An invisible breeze seemed to be buffeting the beautiful butterfly, hither and thither, and the pup dashed around, helter-skelter, a perfect picture of canine befuddlement.
“Have you fetched the ball?” Mr. Kumar’s bellows had become louder.
Mrs.  Kumar also joined him on their lawn watching the antics of Kuki, for that was the pup’s name.
Fairy, for that, was the kitten’s name, lifted her eyes up and dashed towards the gate, almost mesmerized by the pup dashing after the butterfly. She slipped out through the bars of the gate, straight into the park, feet racing in the direction of Kuki. Ever since she had adopted the old woman, she never jumped through the broken wall, but always slipped out of the gate, and always came back, home.
 
There was no wall separating the old lady’s house from Kumars’ house, and the Kumars were a friendly couple.  Whenever they saw her sitting on her patio, they waved to her, smiling warmly. Ever since they had bought this house after their marriage ten years ago, they had seen her living all alone, and perennially knitting. Her only son had settled in the USA and had never paid her a visit during these ten years.
Their eight-year-old son, Hemant, who was very fond of the old woman, would often go to her house, with something which his mother had cooked, and spend hours there, talking of this that, and the other.
“I think she recycles memories while recycling sweaters.” Indrani often remarked to Ajay, her husband.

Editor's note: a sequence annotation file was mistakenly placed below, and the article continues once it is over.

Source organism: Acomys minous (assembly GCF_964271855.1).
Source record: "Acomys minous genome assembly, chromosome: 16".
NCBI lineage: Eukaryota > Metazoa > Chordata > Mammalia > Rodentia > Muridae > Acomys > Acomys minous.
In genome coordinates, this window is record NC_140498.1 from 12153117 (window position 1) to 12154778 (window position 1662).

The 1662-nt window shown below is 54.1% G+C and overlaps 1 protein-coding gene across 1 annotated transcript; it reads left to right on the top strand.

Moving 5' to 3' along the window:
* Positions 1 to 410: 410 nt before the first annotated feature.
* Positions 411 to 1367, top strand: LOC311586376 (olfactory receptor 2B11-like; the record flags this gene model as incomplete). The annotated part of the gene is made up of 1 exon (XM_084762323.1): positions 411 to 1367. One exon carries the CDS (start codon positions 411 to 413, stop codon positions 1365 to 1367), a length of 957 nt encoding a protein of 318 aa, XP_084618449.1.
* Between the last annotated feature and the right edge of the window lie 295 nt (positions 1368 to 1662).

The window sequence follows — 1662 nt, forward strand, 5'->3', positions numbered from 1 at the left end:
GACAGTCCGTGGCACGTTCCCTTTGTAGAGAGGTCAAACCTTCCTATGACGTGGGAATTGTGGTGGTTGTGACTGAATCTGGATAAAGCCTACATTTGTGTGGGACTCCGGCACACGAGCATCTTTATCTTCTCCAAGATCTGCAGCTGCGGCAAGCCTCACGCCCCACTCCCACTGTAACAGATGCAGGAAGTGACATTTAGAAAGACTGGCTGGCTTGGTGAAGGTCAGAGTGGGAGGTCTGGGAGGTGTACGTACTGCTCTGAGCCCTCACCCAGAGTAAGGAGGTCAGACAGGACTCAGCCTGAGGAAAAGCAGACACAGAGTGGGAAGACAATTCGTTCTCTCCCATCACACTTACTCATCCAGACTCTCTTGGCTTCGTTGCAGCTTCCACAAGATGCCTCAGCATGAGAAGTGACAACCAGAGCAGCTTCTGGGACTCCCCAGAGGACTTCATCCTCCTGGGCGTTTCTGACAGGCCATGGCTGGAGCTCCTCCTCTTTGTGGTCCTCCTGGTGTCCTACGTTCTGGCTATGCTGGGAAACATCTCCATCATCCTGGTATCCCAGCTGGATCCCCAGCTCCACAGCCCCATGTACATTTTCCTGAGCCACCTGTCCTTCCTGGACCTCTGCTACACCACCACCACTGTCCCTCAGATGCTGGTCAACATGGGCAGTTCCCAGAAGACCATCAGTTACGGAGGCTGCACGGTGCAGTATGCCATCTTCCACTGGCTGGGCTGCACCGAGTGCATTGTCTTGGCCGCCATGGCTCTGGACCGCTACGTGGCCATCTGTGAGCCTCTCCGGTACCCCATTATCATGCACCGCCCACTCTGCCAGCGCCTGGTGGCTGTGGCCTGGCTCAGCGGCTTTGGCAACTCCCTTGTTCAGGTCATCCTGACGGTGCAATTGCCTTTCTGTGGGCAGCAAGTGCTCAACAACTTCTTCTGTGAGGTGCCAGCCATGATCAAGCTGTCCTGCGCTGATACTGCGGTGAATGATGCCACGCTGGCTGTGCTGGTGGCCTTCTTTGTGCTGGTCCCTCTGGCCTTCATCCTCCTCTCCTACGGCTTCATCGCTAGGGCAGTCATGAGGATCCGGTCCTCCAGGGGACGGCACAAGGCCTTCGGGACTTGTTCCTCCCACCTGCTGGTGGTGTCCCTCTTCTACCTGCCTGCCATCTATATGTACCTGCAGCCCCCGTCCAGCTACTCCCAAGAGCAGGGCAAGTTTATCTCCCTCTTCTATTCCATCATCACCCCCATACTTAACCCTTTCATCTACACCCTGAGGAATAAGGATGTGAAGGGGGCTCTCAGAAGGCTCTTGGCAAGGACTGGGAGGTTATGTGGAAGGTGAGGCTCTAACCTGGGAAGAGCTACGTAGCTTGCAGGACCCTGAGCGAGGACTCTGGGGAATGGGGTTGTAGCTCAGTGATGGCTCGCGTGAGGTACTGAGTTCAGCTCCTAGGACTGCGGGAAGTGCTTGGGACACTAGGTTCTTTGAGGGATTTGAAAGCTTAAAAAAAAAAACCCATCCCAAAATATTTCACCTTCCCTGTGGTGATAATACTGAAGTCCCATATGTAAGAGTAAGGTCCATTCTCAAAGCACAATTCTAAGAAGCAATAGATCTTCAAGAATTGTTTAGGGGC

The Kumars often came to her house, and sat with her, talking, but never once did she utter a word about her son.  She always talked about trees, plants, grasshoppers, butterflies, caterpillars, the rising sun, the pitter-patter of rain, and the majestic mountain peaks. To them, it always appeared as if she was listening to the notes of nature’s music.
“She is a poet at heart,” Ajay remarked one day.  
“She retired as a principal of a government post-graduate college,” Indrani said.
“One can even be a poet without being a principal, mind you.” Ajay quipped.  
Unfazed by his retort, she continued, “but I could hear a turbulence in that heart.”
“Then you too are a poet.” He said, and Indrani threw back her head and laughed.


Kuki seemed to have lost sight of the gaudy, gorgeous butterfly and was moving around with a crestfallen look.
The moment his eyes fell on Fairy, he started wagging his tail and bounded toward her.
“Hullo, Furriend!” Kuki probably greeted her in this manner, because